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Families and Doctors Sue Over Trans Health Care Ban in Alabama

White and Walker families
From left: The White and Walker families

A new law would deprive trans youth of lifesaving care -- and it's unconstitutional, two lawsuits say.

Two lawsuits have been filed against Alabama's new law making it a felony to provide gender-affirming care to minors.

The legislation, signed into law by Gov. Kay Ivey last week, threatens health care professionals with up to 10 years in prison for violation. It prohibits doctors from prescribing hormone treatment to trans youth and bans gender-affirming surgery on minors -- though such surgeries are mostly unheard of. The law also forces schools to tell a student's parents or guardians if a student's gender identity is different from that assigned at birth.

Two doctors and two families with transgender children filed suit Monday in U.S. District Court for the Northern District of Alabama. They are represented by the Southern Poverty Law Center, GLBTQ Legal Advocates and Defenders, the National Center for Lesbian Rights, and the Human Rights Campaign with King & Spalding LLP and Lightfoot, Franklin & White LLC.

The new law's "prohibitions on the provision of safe, effective, and medically necessary care for transgender minors lack a rational foundation and serve no legitimate purpose," their suit states. The law "violates Section 1557 of the Affordable Care Act, as well as constitutional guarantees of equal protection and due process, impermissibly intruding into parents' fundamental right to obtain safe, effective, and medically necessary care for their children," it continues.

Two Alabama families with trans kids filed suit Tuesday in U.S. District Court for the Middle District of Alabama. They are represented by the American Civil Liberties Union and its Alabama affiliate, Lambda Legal, Transgender Law Center, and Cooley LLP. They likewise claim violation of the constitutional guarantee of equal protection of the laws.

"The medical care criminalized by Alabama has been recognized as safe and effective by the American Medical Association, the American Academy of Pediatrics, the Endocrine Society, the American Psychological Association, and every other leading relevant professional medical association," their suit says. "The law is so broad that doctors, nurses, parents, clergy members, teachers, guidance counselors, and perhaps even transgender youth themselves are subject to criminal penalty -- as is anyone else who could conceivably be said to 'cause' a transgender minor to receive medical care that affirms their gender identity."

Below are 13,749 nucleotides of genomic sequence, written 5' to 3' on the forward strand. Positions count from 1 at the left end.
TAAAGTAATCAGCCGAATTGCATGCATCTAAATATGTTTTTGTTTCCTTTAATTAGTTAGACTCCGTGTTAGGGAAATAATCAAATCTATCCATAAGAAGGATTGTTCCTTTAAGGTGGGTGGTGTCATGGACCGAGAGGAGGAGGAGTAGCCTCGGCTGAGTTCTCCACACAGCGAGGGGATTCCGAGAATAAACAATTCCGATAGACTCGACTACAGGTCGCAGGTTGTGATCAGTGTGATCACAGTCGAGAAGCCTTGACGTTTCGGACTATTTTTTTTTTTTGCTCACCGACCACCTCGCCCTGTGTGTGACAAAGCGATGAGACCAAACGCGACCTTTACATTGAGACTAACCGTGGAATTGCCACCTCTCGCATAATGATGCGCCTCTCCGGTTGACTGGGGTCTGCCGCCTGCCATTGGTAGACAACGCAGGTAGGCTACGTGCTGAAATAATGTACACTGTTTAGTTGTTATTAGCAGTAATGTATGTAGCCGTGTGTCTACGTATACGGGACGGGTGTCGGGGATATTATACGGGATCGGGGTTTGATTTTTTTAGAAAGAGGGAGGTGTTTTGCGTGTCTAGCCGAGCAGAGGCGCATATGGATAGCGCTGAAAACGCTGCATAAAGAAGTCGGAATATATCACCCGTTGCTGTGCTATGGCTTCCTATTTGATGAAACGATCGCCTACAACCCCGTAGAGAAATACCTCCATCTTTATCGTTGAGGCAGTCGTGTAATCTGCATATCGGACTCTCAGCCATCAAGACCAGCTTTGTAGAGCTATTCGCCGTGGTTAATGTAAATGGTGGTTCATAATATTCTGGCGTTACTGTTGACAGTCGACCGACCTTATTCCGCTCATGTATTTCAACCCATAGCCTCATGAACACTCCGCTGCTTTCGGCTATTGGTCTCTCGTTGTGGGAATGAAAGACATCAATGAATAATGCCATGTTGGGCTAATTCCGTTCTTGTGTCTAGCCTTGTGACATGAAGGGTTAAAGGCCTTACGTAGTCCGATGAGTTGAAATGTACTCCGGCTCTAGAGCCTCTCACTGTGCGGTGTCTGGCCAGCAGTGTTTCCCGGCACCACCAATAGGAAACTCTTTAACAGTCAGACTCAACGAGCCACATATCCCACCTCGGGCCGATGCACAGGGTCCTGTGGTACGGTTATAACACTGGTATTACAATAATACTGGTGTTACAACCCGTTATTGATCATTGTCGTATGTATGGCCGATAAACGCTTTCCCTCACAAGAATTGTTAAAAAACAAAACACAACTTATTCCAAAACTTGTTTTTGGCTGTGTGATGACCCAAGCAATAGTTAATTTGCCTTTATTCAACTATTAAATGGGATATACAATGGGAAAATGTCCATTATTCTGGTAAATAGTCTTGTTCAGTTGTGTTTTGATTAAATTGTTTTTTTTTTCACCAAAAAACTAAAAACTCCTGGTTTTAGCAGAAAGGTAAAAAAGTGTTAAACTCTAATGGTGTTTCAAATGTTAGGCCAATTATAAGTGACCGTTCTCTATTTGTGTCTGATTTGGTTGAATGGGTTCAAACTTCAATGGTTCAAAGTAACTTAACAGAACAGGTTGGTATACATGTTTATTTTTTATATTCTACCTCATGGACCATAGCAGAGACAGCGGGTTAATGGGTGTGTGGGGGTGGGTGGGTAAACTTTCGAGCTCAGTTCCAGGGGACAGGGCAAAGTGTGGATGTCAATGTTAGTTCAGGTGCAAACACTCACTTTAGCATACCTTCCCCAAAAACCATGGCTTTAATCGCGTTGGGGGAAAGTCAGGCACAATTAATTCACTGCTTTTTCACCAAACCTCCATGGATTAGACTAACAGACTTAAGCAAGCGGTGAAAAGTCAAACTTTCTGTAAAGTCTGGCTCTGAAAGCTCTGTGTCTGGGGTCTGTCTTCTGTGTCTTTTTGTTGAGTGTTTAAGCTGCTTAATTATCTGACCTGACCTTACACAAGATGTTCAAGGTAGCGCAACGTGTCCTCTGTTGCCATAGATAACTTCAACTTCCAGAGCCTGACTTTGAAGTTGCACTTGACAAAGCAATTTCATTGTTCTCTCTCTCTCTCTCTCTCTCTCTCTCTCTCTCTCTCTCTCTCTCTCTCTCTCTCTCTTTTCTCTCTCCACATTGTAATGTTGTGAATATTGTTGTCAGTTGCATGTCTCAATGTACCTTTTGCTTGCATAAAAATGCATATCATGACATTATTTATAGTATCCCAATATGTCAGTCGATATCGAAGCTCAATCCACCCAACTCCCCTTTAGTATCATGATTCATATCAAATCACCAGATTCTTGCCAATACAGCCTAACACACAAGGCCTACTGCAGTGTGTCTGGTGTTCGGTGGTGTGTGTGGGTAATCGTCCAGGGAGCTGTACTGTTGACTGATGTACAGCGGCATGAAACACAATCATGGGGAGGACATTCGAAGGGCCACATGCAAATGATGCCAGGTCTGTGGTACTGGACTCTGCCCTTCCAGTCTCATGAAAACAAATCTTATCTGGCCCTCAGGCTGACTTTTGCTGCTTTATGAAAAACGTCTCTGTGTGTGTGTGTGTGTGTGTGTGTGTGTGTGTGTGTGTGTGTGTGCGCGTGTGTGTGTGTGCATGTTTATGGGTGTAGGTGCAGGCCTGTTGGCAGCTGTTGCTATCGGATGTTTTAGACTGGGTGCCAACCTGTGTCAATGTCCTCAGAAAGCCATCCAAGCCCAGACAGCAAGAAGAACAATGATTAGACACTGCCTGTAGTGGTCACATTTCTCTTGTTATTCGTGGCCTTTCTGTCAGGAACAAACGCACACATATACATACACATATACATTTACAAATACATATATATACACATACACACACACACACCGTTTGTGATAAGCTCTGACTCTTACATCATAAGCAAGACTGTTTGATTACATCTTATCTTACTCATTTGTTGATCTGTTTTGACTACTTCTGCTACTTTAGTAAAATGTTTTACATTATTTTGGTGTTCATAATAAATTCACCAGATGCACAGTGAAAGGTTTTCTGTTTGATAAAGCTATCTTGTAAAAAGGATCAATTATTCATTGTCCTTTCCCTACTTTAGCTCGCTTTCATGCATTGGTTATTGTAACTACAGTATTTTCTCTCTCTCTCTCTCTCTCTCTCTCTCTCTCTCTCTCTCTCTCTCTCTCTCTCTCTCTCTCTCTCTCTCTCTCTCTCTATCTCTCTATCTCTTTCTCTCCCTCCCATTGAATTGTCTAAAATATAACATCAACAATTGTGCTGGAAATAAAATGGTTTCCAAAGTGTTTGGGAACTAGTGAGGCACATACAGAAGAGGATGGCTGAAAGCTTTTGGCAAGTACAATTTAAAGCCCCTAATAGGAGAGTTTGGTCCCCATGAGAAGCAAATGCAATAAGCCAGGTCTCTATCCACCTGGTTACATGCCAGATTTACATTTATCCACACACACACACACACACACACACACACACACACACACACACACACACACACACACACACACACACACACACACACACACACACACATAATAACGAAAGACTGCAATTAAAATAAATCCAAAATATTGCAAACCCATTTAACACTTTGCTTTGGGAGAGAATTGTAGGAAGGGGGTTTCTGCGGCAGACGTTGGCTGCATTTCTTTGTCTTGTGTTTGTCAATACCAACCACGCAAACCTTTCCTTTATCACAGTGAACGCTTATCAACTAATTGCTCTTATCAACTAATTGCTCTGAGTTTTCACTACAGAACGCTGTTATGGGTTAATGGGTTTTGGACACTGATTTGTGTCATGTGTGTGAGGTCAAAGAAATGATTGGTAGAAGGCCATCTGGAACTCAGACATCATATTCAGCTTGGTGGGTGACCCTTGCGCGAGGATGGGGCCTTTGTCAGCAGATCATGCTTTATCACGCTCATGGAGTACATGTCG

The plaintiffs in the first suit are physicians Morissa Ladinsky and Hussein Abdul-Latif, and parents identified as Robert Roe, father of Mary Roe, and Jane Doe, mother of John Doe. It names as defendants Ivey, Alabama Attorney General Steve Marshall, Shelby County District Attorney Jill H. Lee, and Jefferson County District Attorney Daniel Carr. The complaint, Ladinsky v. Ivey, is available here.

"By signing SB 184 Governor Ivey has told kind, loving, and loyal Alabama families that they cannot stay here without denying their children the basic medical care they need," Ladinsky said in a press release. "She has undermined the health and well-being of Alabama children and put doctors like me in the horrifying position of choosing between ignoring the medical needs of our patients or risking being sent to prison."

The plaintiffs in the second suit are the Walker and White families. It names Marshall as a defendant, along with Limestone County District Attorney Brian C.T. Jones and Lee County District Attorney Jessica Ventiere. The complaint, Walker v. Marshall, is available here.

"I know that I am a girl and I always have been," 15-year-old H.W., the daughter of Jeff and Lisa Walker, said in a press release. "Even before I learned the word 'transgender' or met other trans people, I knew myself. I did not choose to experience bullying and discrimination because I am transgender. I chose to be proud of who I am. The possibility of losing access to my medical care because of this law causes me deep anxiety. I would not feel like myself anymore if this lifesaving medication was criminalized."

An Arkansas law banning gender-affirming care for minors has been temporarily blocked by a judge while a lawsuit against it is heard. That law does not provide for criminal penalties for violation, instead calling for discipline by regulators. Alabama's is the first law to criminalize the provision of gender-affirming care. In Texas, the governor has directed the state's Department of Family and Protective Services to investigate parents who allow their children access to this care as potential child abusers. That order is also temporarily blocked by a court while a lawsuit proceeds.

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